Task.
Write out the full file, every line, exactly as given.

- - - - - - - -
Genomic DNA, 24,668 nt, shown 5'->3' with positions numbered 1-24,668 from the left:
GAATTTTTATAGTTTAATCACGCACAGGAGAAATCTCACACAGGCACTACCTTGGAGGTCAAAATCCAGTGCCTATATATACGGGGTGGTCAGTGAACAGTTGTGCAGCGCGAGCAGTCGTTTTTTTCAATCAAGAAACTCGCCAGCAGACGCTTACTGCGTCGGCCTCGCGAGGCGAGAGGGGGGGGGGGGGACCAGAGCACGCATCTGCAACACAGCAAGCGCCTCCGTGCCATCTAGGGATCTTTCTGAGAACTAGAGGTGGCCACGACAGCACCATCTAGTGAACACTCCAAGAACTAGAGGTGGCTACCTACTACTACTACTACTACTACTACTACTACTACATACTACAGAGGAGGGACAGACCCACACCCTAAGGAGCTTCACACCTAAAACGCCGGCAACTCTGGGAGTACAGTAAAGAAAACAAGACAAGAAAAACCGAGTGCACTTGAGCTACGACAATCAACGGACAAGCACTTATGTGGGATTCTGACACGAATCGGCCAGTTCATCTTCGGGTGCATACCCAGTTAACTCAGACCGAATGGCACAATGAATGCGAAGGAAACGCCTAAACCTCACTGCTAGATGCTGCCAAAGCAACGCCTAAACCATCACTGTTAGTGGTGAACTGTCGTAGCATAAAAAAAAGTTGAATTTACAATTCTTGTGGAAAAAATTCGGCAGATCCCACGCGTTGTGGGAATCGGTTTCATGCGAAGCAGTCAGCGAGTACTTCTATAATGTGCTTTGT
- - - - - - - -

Genomic DNA, 24,668 nt, shown 5'->3' with positions numbered 1-24,668 from the left:
GAATTTTTATAGTTTAATCACGCACAGGAGAAATCTCACACAGGCACTACCTTGGAGGTCAAAATCCAGTGCCTATATATACGGGGTGGTCAGTGAACAGTTGTGCAGCGCGAGCAGTCGTTTTTTTCAATCAAGAAACTCGCCAGCAGACGCTTACTGCGTCGGCCTCGCGAGGCGAGAGGGGGGGGGGGGGACCAGAGCACGCATCTGCAACACAGCAAGCGCCTCCGTGCCATCTAGGGATCTTTCTGAGAACTAGAGGTGGCCACGACAGCACCATCTAGTGAACACTCCAAGAACTAGAGGTGGCTACCTACTACTACTACTACTACTACTACTACTACTACATACTACAGAGGAGGGACAGACCCACACCCTAAGGAGCTTCACACCTAAAACGCCGGCAACTCTGGGAGTACAGTAAAGAAAACAAGACAAGAAAAACCGAGTGCACTTGAGCTACGACAATCAACGGACAAGCACTTATGTGGGATTCTGACACGAATCGGCCAGTTCATCTTCGGGTGCATACCCAGTTAACTCAGACCGAATGGCACAATGAATGCGAAGGAAACGCCTAAACCTCACTGCTAGATGCTGCCAAAGCAACGCCTAAACCATCACTGTTAGTGGTGAACTGTCGTAGCATAAAAAAAAGTTGAATTTACAATTCTTGTGGAAAAAATTCGGCAGATCCCACGCGTTGTGGGAATCGGTTTCATGCGAAGCAGTCAGCGAGTACTTCTATAATGTGCTTTGT